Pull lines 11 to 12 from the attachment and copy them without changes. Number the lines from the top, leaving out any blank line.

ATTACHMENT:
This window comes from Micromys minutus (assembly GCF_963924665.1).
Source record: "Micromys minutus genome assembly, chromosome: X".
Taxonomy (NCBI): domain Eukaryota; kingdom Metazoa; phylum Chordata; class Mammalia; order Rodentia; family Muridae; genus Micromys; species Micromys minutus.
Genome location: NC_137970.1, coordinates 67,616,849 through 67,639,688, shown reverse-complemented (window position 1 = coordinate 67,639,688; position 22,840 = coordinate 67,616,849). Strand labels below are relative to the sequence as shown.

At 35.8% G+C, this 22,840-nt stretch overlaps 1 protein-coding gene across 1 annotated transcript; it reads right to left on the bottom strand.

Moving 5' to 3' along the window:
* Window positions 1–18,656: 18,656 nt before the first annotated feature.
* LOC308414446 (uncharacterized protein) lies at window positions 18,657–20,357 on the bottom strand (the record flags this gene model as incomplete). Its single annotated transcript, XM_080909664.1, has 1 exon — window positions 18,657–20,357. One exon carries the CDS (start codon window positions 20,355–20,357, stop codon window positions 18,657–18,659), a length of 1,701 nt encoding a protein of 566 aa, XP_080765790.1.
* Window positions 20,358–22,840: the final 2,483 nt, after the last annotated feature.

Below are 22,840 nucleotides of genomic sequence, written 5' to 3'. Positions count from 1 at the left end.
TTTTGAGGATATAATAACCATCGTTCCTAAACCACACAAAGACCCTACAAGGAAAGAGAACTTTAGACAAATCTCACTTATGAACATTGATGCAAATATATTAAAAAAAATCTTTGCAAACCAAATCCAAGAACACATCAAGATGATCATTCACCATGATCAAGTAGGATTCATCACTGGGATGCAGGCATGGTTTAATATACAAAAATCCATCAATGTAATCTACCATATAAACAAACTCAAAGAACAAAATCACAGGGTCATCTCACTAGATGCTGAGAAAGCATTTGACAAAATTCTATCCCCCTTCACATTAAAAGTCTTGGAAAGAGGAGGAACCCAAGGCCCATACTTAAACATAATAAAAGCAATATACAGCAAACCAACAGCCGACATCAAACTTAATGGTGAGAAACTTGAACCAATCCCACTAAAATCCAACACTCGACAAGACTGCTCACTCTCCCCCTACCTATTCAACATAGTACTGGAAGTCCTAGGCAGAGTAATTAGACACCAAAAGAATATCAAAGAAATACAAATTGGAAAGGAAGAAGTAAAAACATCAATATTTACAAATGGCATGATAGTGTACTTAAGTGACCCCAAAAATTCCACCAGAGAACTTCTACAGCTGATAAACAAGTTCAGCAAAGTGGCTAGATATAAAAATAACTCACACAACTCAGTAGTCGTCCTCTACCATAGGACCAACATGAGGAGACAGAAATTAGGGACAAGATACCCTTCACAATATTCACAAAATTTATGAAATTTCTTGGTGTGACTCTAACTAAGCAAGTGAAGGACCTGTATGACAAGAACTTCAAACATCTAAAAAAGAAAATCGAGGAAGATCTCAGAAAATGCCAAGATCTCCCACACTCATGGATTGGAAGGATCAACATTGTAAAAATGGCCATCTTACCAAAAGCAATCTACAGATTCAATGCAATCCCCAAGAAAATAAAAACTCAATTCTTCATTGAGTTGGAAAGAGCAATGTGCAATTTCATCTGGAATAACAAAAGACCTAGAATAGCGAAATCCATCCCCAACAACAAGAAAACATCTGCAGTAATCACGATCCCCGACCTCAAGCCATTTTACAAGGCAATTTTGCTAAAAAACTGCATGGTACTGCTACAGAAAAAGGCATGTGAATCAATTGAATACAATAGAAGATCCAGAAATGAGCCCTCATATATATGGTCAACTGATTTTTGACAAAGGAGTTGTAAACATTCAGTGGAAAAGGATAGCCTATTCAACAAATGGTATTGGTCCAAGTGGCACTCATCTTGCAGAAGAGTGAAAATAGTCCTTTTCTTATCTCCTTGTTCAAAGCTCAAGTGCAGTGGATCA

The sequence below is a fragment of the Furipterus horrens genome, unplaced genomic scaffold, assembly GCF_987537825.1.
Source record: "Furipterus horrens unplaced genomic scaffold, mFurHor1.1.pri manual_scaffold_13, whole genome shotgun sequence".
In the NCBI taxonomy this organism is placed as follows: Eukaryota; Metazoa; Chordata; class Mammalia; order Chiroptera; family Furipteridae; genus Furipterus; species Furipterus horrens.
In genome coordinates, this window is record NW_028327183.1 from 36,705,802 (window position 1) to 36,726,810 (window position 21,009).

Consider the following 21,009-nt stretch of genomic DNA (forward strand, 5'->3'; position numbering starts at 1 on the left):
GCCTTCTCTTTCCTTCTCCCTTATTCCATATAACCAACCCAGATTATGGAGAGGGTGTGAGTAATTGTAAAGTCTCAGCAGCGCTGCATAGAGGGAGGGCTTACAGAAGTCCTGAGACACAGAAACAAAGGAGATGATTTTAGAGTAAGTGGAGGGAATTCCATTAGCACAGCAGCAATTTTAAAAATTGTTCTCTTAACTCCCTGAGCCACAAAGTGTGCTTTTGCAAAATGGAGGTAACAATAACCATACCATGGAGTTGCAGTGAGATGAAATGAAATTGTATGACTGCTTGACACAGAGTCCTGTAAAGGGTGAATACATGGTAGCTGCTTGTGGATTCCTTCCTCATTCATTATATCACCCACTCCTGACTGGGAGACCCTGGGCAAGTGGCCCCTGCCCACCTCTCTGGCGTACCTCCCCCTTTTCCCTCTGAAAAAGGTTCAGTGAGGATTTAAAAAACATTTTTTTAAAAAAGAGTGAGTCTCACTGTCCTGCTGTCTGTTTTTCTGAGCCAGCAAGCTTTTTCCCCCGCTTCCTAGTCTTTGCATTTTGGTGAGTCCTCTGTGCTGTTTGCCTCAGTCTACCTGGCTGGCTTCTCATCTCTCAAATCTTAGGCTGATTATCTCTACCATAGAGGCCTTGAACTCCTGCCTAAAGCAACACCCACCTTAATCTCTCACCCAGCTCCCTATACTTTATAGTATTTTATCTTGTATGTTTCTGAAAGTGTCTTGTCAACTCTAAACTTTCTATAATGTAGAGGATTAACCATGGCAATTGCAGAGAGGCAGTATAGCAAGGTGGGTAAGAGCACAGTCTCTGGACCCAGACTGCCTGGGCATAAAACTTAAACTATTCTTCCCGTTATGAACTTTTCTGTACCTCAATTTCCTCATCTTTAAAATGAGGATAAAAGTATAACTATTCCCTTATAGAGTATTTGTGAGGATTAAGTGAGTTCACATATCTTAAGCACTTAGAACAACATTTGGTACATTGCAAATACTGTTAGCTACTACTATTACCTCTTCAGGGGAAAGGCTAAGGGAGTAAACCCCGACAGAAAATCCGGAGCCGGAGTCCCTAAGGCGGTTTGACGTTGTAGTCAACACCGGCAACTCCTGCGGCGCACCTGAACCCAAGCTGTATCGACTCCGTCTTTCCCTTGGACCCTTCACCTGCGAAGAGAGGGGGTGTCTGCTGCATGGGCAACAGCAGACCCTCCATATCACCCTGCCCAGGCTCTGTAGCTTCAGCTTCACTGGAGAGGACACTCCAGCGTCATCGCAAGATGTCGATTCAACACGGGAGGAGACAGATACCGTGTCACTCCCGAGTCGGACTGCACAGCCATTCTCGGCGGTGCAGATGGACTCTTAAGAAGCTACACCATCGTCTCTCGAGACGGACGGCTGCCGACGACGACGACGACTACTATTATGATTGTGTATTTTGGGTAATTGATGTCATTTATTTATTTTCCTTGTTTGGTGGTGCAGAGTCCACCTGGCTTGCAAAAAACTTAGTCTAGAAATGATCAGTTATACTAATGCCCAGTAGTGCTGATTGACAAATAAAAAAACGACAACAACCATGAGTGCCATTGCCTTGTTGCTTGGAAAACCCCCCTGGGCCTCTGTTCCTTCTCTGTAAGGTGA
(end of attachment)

TTTTGAGGATATAATAACCATCGTTCCTAAACCACACAAAGACCCTACAAGGAAAGAGAACTTTAGACAAATCTCACTTATGAACATTGATGCAAATATATTAAAAAAAATCTTTGCAAACCAAATCCAAGAACACATCAAGATGATCATTCACCATGATCAAGTAGGATTCATCACTGGGATGCAGGCATGGTTTAATATACAAAAATCCATCAATGTAATCTACCATATAAACAAACTCAAAGAACAAAATCACAGGGTCATCTCACTAGATGCTGAGAAAGCATTTGACAAAATTCTATCCCCCTTCACATTAAAAGTCTTGGAAAGAGGAGGAACCCAAGGCCCATACTTAAACATAATAAAAGCAATATACAGCAAACCAACAGCCGACATCAAACTTAATGGTGAGAAACTTGAACCAATCCCACTAAAATCCAACACTCGACAAGACTGCTCACTCTCCCCCTACCTATTCAACATAGTACTGGAAGTCCTAGGCAGAGTAATTAGACACCAAAAGAATATCAAAGAAATACAAATTGGAAAGGAAGAAGTAAAAACATCAATATTTACAAATGGCATGATAGTGTACTTAAGTGACCCCAAAAATTCCACCAGAGAACTTCTACAGCTGATAAACAAGTTCAGCAAAGTGGCTAGATATAAAAATAACTCACACAACTCAGTAGTCGTCCTCTACCATAGGACCAACATGAGGAGACAGAAATTAGGGACAAGATACCCTTCACAATATTCACAAAATTTATGAAATTTCTTGGTGTGACTCTAACTAAGCAAGTGAAGGACCTGTATGACAAGAACTTCAAACATCTAAAAAAGAAAATCGAGGAAGATCTCAGAAAATGCCAAGATCTCCCACACTCATGGATTGGAAGGATCAACATTGTAAAAATGGCCATCTTACCAAAAGCAATCTACAGATTCAATGCAATCCCCAAGAAAATAAAAACTCAATTCTTCATTGAGTTGGAAAGAGCAATGTGCAATTTCATCTGGAATAACAAAAGACCTAGAATAGCGAAATCCATCCCCAACAACAAGAAAACATCTGCAGTAATCACGATCCCCGACCTCAAGCCATTTTACAAGGCAATTTTGCTAAAAAACTGCATGGTACTGCTACAGAAAAAGGCATGTGAATCAATTGAATACAATAGAAGATCCAGAAATGAGCCCTCATATATATGGTCAACTGATTTTTGACAAAGGAGTTGTAAACATTCAGTGGAAAAGGATAGCCTATTCAACAAATGGTATTGGTCCAAGTGGCACTCATCTTGCAGAAGAGTGAAAATAGTCCTTTTCTTATCTCCTTGTTCAAAGCTCAAGTGCAGTGGATCA

The sequence below is a fragment of the Furipterus horrens genome, unplaced genomic scaffold, assembly GCF_987537825.1.